Friday, December 6, 2013
This fall I’ve listened to two men with whom I disagree on some doctrinal issues. There are scriptures I’ve read, studied and hold dear that their interpretation is 180 degrees from mine. Those are serious differences and I would enjoy an opportunity to discuss them in prayer, but I’m likely never to meet them.
The first is the Catholic Pope, Francis I. Much has been made in the media about his reaching out to people in love, for God is love. The Pope has been clear, too, that doctrine has not changed.
The second is Gerald Jeffers, an Apostolic preacher I heard first on Youtube, not aware of his existence before hearing him lead a congregation in “Oh Come Let Us Adore Him,” convincingly telling us that’s not a seasonal song – He is worthy for adoration every day.
The message I received from both men, that God has and does love us, is tied to:
For God sent not his Son into the world to condemn the world; but that the world through him might be saved. (John 3:17 KJV)
Please, before anyone starts in about the differences between their doctrines and mine, please focus on the scripture and ask our Lord what it means.
Consider Jesus’ ministry. Yes, He condemned sinfulness, then He forgave – even to the point of death. Are we teaching more condemnation than forgiveness? Are we doing more condemnation than we are forgiving? As evangelicals, is our approach based more on the event of salvation than the life of adoration?
The gospel, the good news, has always been:
And the angel said unto them, Fear not: for, behold, I bring you good tidings of great joy, which shall be to all people. For unto you is born this day in the city of David a Saviour, which is Christ the Lord. (Luke 2:10-11 KJV)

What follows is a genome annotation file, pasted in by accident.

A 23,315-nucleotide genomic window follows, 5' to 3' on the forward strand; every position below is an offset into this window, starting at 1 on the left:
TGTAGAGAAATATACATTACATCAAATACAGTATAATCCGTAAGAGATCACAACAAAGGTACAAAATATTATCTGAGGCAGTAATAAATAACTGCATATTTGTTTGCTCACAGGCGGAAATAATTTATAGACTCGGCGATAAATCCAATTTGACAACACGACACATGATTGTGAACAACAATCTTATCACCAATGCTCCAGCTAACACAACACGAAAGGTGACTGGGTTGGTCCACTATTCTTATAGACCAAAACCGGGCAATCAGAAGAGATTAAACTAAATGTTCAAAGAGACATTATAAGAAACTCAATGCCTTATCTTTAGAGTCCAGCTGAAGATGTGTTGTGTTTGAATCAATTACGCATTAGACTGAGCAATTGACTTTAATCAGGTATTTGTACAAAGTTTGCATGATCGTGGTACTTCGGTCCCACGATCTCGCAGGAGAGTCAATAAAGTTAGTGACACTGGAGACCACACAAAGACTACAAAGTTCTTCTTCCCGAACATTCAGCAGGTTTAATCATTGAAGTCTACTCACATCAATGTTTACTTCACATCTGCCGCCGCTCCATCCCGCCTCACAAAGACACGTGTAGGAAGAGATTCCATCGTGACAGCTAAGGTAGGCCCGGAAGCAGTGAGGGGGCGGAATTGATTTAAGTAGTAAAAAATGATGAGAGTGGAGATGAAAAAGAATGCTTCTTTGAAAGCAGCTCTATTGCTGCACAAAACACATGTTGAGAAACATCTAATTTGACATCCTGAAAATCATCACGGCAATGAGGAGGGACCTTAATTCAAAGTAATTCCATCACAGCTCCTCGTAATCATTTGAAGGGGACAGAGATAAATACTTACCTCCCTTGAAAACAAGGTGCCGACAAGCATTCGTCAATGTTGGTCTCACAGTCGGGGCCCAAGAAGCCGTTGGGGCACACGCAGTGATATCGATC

Our Lord’s interpretation of the Law is succinct:
Master, which is the great commandment in the law? Jesus said unto him, Thou shalt love the Lord thy God with all thy heart, and with all thy soul, and with all thy mind. This is the first and great commandment. And the second is like unto it, Thou shalt love thy neighbour as thyself. On these two commandments hang all the law and the prophets. (Matthew 22:36-40 KJV)
Do we start with these commandments, or do we begin by telling someone they are a lost sinner. Both are truth – the gospel is true, and it is true that everyone of us is a sinner. Just as Paul, we are to know and share truth, all of it:
For I have not shunned to declare unto you all the counsel of God. (Acts 20:27 KJV)
Too often, I feel, we stick with the sinner part. That could be because we understand the awfulness of the hell we faced without God, and we celebrate our deliverance from it through His merciful forgiveness. We cannot, however, omit focusing on the reason we have that forgiveness. God loved the world – me, you, everyone in it – enough to provide Himself in His Son.
Not everyone will accept this gift, and that breaks my heart. It is, however, a personal decision. I cannot accept for anyone but myself. I can, and I do, present scripture and encourage everyone to follow Jesus’ commandments – love God and neighbor. Read His word. Know His Word. Come, let us adore Him, the one who is worthy.
And they sung a new song, saying, Thou art worthy to take the book, and to open the seals thereof: for thou wast slain, and hast redeemed us to God by thy blood out of every kindred, and tongue, and people, and nation; (Revelation 5:9 KJV)